The push by Apple (NASDAQ:AAPL) contractor Foxconn to clean up working conditions in China underscores a desire for worker equality that has swept across emerging-market countries in recent years.
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Some believe the sweeping changes could have a small ripple effect in the U.S., pushing American companies to ship manufacturing jobs back home, or at least closer to U.S. borders.
Apple's largest iPhone maker may be one of the first, and biggest, foreign contractors recently to launch a major campaign to improve conditions for workers in emerging markets, but others may follow as pressure mounts on multinational companies.
A desire for equality has blanketed the developing world, from Indonesia, where disruptive strikes last year led some government officials there to raise wages, to China, where the treatment of workers has long been an issue.
Yet, increasing wages while cutting hours and improving living conditions squeezes the already tight margins of Western companies that have for years taken advantage of cheap, trainable labor abroad.
For some, foreign manufacturing is becoming far less desirable than just a few years ago.
In a note released earlier this week by Ed Yardeni, chief investment strategist of Yardeni Research, “the winner” in the Foxconn scenario is U.S. manufacturers.
He says the company’s pledge to cut down on illegal overtime, improve housing conditions and hire more employees, will likely raise labor costs throughout China, especially if others follow suit, which would increase the attractiveness of operating in the U.S.
Frank Vargo, who is the National Association of Manufacturers’ [NAM] vice president of international economic affairs, said he is seeing “more discussion” among member companies that they are bringing some production home because China is becoming more expensive.
That would inevitably bring jobs back to the U.S. and boost productivity and production.
The Institute for Supply Management’s manufacturing index climbed to 53.4% in March from 52.4% the month prior, while its production index improved to 58.3% from 55.3%, a sign U.S. manufacturers are expanding.
Of course, labor costs are just one part of many expenses incurred by companies operating abroad. Other pressures, such as transportation, which has become an increasingly bigger line item on balance sheets with the rise in oil prices, and the depreciating yuan, are also pushing manufacturers to rehash their strategies.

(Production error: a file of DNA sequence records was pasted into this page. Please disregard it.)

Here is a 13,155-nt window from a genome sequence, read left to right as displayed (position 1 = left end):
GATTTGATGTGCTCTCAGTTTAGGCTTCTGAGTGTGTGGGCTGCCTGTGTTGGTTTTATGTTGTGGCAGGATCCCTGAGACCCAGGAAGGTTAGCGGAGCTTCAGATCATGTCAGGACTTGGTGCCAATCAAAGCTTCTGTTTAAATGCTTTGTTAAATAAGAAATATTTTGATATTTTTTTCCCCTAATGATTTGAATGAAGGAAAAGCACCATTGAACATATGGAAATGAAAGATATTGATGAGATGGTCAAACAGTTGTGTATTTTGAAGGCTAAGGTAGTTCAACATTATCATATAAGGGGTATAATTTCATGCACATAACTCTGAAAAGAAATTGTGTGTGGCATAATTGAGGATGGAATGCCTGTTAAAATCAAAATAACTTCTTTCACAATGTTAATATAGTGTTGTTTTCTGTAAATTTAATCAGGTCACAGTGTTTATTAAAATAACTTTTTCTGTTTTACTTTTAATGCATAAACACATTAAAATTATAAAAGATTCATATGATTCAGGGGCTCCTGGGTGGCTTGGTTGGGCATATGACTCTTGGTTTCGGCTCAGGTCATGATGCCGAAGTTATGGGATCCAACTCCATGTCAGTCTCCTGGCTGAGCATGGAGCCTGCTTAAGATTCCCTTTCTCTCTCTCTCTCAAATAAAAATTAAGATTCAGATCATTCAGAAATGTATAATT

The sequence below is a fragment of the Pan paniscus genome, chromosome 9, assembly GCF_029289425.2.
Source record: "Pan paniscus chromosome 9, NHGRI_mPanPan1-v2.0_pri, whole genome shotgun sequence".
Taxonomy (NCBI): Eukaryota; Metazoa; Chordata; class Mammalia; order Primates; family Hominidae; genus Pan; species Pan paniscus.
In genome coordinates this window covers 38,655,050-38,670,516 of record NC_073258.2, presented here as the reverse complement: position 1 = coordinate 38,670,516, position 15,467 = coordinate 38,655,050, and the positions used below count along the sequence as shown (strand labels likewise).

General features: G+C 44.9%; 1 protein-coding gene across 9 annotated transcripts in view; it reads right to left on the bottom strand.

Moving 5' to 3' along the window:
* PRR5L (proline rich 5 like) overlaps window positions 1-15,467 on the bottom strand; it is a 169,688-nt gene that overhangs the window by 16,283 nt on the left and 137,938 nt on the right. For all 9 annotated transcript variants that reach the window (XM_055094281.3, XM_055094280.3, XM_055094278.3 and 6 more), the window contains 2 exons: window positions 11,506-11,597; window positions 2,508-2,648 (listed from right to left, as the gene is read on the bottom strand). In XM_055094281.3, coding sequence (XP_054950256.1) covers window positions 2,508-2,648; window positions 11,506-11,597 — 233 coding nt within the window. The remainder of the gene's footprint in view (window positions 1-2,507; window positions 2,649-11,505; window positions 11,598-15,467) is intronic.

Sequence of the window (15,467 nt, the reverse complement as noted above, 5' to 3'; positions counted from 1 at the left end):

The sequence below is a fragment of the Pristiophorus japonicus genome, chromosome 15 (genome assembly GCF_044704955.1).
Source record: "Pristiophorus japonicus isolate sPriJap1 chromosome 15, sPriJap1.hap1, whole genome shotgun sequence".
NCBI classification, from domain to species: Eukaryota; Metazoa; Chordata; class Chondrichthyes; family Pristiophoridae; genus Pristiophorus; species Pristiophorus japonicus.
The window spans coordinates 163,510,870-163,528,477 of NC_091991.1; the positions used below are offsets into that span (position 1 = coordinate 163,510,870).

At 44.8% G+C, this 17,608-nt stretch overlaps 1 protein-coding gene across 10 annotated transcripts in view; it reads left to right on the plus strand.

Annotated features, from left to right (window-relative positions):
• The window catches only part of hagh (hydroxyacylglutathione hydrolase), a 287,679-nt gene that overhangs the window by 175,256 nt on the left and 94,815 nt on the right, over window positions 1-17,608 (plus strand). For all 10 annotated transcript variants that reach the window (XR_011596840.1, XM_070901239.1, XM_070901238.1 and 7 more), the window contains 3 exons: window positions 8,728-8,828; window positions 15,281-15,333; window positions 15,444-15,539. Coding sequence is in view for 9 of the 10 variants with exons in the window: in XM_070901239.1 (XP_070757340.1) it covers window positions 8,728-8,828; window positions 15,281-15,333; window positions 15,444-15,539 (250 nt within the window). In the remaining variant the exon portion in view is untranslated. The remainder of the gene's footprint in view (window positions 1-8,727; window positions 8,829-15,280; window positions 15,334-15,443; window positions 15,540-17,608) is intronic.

Labor only takes up about 25% of U.S. manufacturing costs, according to an estimate from NAM. But as those costs rise along with other expenses, the ability to be sustainable in emerging markets decreases.
“I think we’re beginning to learn some of the hidden costs of global supply chains, including their susceptibility to catastrophic collapse and fuel prices,” said Marshall Meyer, a professor at the University of Pennsylvania’s Wharton business school.
Shipping carriers, particularly those in the ocean cargo business, are losing money due to overcapacity and higher costs of oil, Meyer said. That could lead to an industry-wide consolidation that would ultimately reduce capacity and boost shipping rates, similar to what the airline sector has been undergoing for the last decade.
That, in turn, would make it even more expensive for foreign manufacturers such as Foxconn to ship goods, such as the iPad, to their clients in the U.S.
“My gut says that logistics/supply chain issues rather than labor costs will ultimately drive jobs back to the U.S.,” Meyer said.
On the other hand, some companies may find that the cost of returning to the U.S. is far worse than the rising transportation and labor costs. The U.S. has been criticized for scaring away business with painful corporate taxes, which are the highest in the world among industrial countries.
While Foxconn “will have some positive effect on bringing manufacturing back to the U.S.,” particularly capital-intensive jobs, Vargo said it may make sense for some companies to keep more labor-intensive manufacturing overseas.
China still has an advantage in manufacturing infrastructure, both physical and human, as well as an extensive array of highly-skilled workers, including engineers, according to Meyer.
“Some jobs might return to the U.S., but not millions,” he said.
Other companies may move to even cheaper emerging markets, like Vietnam, or settle just outside domestic borders, such as Mexico. Some companies in China have already relocated manufacturing inland, where wages are lower.
If a manufacturer isn’t ready to jump back into the U.S., Vargo says their relocation to border countries like Mexico, rather than markets farther away in Asia, would benefit the U.S. economy in the long run.
Mexico spends about half of the money it earns in the U.S. China only spends about 8%, according to the NAM.
“The mere fact of moving to Mexico will increase U.S. exports and decrease the deficit,” Vargo said. Though, if labor conditions in China improve, workers there may have more of an incentive to buy better-quality American goods.
“Everyone benefits from having labor conditions in China improve,” Vargo said. “Will it lead to a flood of jobs back to the U.S.? Probably not, but it’s helpful.”